Rethinking countering violent extremism: implementing the role of civil society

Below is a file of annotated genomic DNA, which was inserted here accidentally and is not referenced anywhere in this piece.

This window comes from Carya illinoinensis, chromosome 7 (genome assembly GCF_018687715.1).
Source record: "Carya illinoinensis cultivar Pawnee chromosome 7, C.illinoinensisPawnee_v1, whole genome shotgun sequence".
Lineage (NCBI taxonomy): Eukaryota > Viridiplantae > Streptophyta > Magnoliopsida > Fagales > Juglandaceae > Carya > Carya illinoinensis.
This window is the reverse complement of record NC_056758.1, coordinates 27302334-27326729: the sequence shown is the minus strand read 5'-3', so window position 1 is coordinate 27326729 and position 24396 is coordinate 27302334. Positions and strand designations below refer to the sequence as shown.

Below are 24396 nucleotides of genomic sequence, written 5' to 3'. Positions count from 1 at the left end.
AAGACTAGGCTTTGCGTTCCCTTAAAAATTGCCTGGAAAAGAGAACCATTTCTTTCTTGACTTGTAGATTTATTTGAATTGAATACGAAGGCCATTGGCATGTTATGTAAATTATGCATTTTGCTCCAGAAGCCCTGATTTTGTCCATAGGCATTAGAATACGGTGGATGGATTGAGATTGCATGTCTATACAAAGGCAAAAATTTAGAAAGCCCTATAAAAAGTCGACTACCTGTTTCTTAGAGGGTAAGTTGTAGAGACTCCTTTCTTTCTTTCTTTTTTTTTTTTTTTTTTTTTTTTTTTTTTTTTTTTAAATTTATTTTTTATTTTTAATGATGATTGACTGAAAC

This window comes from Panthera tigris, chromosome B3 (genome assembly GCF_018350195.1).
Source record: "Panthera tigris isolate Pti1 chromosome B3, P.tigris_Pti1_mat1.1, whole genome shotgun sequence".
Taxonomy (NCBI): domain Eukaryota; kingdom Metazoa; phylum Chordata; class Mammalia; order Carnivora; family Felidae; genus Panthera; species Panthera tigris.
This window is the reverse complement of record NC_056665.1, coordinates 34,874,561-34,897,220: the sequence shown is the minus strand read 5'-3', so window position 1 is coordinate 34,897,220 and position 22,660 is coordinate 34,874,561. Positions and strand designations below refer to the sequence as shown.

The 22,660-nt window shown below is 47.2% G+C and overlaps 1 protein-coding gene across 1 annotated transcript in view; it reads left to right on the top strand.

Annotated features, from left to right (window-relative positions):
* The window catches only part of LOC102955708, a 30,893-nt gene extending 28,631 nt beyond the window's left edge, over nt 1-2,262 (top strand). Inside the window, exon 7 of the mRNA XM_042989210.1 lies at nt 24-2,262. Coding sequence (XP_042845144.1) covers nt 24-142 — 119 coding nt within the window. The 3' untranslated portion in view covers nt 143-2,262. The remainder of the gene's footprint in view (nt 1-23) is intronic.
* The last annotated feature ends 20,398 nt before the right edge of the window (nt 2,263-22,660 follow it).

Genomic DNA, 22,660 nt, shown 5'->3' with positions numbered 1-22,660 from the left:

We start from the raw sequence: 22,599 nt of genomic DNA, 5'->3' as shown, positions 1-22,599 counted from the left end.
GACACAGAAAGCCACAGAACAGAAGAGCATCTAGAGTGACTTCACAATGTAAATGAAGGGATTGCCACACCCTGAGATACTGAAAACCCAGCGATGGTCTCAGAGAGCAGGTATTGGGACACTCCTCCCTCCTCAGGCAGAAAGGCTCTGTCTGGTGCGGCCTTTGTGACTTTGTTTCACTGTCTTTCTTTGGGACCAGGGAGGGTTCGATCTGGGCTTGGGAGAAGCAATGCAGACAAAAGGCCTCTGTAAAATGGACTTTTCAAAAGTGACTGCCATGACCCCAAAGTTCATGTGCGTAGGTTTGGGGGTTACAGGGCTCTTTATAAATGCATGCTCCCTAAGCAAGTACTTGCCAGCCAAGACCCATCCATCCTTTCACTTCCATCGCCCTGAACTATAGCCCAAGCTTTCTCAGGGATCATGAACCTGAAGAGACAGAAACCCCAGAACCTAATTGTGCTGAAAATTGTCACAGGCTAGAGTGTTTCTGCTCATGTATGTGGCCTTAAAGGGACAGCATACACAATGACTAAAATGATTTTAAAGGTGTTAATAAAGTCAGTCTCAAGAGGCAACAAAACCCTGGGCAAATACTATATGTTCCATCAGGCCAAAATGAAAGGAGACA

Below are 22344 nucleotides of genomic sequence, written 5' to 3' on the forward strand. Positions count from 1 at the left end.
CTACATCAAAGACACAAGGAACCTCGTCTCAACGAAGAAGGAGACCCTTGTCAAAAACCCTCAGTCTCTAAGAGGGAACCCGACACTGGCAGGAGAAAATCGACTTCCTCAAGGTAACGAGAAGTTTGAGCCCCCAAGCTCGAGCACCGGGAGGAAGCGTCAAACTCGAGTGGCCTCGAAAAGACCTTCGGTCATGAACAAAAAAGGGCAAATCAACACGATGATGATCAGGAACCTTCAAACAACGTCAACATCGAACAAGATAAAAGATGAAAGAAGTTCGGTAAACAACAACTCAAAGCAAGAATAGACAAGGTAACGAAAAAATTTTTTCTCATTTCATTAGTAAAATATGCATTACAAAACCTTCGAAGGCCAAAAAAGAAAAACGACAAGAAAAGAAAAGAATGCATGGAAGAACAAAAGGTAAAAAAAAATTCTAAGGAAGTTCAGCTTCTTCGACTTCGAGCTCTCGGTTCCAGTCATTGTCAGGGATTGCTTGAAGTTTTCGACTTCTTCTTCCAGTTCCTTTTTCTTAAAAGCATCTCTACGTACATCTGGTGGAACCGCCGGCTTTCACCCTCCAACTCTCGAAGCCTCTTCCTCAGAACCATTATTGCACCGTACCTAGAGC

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The current state of countering violent extremism (CVE) in Australia and other Western nations is characterised by definitional dilemmas around its relationship to the concepts and practice of counterterrorism (CT) and security. While attempts have been made to engage the civil society sector in CVE through programmes that provide funding for community groups, these attempts have largely been focused on empowering Muslim communities in Australia and the promotion of social harmony between these communities and the broader Australian community. Such programmes certainly have a place within all multicultural, multifaith societies, but the conflation of social harmony with security and protection from terrorism has had a counter effect resulting in the securitisation of diaspora Muslim communities. In order to efficiently target the root causes of violent extremism (VE) a reconceptualisation of the paradigm constituting CVE is required. Such a paradigm should be detached from the traditional focus on CT and apply a multidisciplinary and multi-layered approach that engages the voices of unorthodox stakeholders such as formers and victims alongside those of policy-makers and law enforcement. Using a theoretical framework based on “smart power”, this article argues that one way to achieve a more diffuse and broader approach to CVE is by incorporating grassroots citizen driven initiatives in the formulation of policy-driven CVE.
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